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September 23, 2018

‘Food security’ masks real issue

Food security
Food security

Every so often, French farmers invade the orderly streets of Paris to demonstrate against their government’s agriculture policies.

They line up hundreds of tractors to block traffic. Or they drive large herds of sheep (or dump tonnes of manure) onto some street selected for its symbolic value.

This sometimes ends with the kind of street battles between police and protestors which we have somewhat grown used to now here in Nairobi, ever since the disputed presidential election of August 8, 2017. Only of course, the French police do not fire live ammunition, even when under extreme provocation from the demonstrators.

The proximate causes of recent demonstrations (in 2015 )were, to quote one report, “plummeting food prices, ever-increasing taxes and social charges, and ‘crazy’ environmental standards”.

In short, the farmers drove into Paris to force their government to take measures that will secure their livelihood, when this was threatened by factors beyond their control.

The bigger point here, however, is that getting agriculture policy right is extremely difficult, whether in a rich country like France, or a ‘lower middle income’ nation like Kenya.

The key to understanding all this is in that phrase “plummeting food prices”. Generally, when the price of something “plummets” it is because there is a surplus of it: It is because more has been produced than is demanded by consumers at that time. And so, we come to the absurdity of an overabundance of food globally being the real reason why those farmers in France stage their fierce demonstrations.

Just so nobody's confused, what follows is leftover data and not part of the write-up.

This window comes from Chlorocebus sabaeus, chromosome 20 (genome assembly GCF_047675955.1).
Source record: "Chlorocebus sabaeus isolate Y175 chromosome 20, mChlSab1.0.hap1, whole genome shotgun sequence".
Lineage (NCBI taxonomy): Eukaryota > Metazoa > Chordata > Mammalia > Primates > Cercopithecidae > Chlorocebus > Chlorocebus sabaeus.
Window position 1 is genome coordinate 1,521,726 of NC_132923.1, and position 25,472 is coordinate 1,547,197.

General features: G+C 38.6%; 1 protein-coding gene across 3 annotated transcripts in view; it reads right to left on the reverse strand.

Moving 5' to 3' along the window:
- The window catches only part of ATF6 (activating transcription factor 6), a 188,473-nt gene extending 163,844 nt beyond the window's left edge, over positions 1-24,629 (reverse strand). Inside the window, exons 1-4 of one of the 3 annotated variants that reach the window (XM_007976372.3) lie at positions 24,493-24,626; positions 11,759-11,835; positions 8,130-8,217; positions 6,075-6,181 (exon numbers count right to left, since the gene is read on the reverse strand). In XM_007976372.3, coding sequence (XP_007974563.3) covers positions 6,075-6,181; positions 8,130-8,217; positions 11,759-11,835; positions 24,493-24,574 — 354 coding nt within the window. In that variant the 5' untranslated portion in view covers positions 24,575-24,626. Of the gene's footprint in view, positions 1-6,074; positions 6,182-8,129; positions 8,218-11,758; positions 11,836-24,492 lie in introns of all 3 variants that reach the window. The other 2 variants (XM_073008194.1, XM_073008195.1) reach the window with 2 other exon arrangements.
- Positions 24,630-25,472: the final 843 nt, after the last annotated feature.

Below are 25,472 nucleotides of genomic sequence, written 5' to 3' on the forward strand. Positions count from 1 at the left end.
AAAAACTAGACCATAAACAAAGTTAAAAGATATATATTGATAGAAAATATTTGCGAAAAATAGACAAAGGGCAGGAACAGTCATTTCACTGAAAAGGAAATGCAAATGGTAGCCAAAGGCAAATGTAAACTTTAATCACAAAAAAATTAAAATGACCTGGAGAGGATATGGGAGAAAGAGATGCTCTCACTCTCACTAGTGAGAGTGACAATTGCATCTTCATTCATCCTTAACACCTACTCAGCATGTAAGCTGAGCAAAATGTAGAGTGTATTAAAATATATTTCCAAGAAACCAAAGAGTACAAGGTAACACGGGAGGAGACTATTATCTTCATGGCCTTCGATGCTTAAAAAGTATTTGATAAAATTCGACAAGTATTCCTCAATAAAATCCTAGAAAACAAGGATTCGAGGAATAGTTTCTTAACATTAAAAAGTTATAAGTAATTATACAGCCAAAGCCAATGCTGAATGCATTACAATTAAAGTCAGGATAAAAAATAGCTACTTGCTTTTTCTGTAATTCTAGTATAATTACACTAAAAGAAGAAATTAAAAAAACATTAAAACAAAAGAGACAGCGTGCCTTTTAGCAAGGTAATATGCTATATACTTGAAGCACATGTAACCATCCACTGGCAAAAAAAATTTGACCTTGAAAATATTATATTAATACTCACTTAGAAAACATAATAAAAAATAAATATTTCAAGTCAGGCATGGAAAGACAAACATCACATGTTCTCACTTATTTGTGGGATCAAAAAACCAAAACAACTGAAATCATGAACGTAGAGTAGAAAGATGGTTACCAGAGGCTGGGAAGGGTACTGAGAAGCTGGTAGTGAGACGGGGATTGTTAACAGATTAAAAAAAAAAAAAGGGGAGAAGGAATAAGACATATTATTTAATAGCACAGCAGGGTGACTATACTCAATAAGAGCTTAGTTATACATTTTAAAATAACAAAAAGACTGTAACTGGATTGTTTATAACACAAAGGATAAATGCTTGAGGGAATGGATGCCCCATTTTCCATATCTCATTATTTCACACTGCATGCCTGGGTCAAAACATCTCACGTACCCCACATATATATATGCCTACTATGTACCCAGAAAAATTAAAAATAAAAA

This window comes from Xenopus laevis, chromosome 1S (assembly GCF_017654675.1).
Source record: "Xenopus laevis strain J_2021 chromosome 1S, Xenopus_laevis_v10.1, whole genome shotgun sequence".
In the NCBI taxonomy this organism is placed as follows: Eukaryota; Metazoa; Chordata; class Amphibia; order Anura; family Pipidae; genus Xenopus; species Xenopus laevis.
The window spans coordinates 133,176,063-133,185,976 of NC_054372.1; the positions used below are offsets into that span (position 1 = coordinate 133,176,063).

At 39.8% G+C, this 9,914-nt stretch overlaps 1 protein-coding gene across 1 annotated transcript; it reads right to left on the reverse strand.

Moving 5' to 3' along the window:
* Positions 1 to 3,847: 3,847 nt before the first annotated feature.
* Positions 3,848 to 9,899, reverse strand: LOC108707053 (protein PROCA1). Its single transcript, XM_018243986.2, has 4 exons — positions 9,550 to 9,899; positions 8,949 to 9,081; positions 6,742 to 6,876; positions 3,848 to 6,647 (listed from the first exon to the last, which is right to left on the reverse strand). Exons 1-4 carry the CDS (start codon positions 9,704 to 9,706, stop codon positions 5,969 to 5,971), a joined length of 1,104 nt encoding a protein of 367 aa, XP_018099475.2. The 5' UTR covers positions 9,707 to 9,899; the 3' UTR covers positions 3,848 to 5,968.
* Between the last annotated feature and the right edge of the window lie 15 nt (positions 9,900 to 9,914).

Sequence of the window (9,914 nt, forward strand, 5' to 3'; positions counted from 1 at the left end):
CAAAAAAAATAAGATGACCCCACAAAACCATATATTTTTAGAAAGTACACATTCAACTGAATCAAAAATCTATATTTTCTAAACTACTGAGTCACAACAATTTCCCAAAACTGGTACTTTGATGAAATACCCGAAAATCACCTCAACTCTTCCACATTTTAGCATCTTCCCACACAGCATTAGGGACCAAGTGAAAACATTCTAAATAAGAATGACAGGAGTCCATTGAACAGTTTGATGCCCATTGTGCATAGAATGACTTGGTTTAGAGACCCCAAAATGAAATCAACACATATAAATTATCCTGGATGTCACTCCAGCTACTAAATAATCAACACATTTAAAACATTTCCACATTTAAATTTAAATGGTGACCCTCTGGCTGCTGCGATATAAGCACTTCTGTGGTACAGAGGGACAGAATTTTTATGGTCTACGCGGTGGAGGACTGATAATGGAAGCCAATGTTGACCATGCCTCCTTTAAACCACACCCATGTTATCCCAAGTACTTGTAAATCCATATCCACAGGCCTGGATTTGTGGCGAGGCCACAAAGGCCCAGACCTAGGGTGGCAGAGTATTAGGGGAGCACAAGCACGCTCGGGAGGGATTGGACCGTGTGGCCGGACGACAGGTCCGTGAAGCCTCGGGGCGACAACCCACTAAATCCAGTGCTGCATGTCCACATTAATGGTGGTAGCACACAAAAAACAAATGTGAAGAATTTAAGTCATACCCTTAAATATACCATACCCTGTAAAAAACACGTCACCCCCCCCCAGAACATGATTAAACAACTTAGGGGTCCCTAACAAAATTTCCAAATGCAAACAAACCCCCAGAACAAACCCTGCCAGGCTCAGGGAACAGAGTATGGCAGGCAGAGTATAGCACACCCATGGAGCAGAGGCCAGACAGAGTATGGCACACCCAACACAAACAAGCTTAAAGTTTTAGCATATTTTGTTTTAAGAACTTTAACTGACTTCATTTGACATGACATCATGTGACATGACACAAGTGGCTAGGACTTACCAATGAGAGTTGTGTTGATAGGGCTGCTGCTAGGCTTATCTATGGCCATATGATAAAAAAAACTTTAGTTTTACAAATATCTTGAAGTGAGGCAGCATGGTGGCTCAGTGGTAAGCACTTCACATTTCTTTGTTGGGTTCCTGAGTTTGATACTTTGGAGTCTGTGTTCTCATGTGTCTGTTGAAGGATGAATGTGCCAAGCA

It is within this global framework that I cannot really make sense of President Kenyatta’s focus on “food security” as a major pillar of his plans for the next five years.

Our real problem, when it comes to agriculture policy, is not that of a shortage of food, since the government can always buy food on the global markets to meet any anticipated shortfall. Our problem can instead be summarised in the following three points:

First, the greater part of our population — roughly 70 per cent of all Kenyans — live in rural areas and thus are largely dependent on agriculture for their livelihood.

Second, these people are mostly small-scale farmers — or ‘peasants’ to put it bluntly. This gives them relatively little room to manoeuvre when it comes to making that livelihood, as their farms are really very small.

And thus, arising from these two points (and the third consideration here) is that if the millions of youths now living in rural Kenya are not to drift into the towns and cities in search of economic opportunity — a doomed endeavour that will only lead to a rapid increase in our slum populations — then economic opportunity must be created for them in the rural areas where they now live.

Additional to these economic realities is the fact that historically, when Kenyan peasant farmers have been able to make a decent living off their land, it has rarely been by growing food crops that might contribute to ‘food security’. Whether you speak of tea or coffee or cotton or sugarcane or pyrethrum or cashew nuts — these all require an external market, whether local or global, for the farmers to sell their produce. Subsistence crops may give the peasantry ‘food security, but they do not offer a path to any meaningful prosperity.

My point then is that ‘food insecurity’ is a problem that can be solved by prompt imports of whatever food products might be needed once a shortage looms on the horizon — and in Kenya this usually means importing maize and wheat.

Schemes for irrigating vast tracts of semi-arid public land for growing maize may seem impressive when presented on PowerPoint by determined-looking technocrats. But there are other — and much cheaper — solutions to any impending food shortage the country may face.

What is not at all easy to solve is the problem of how to bring about a measure of prosperity to the rural masses, currently trapped in agrarian destitution: How to create for them a path into the middle class.

And this is the challenge that the President has skillfully avoided with his talk of food security”.

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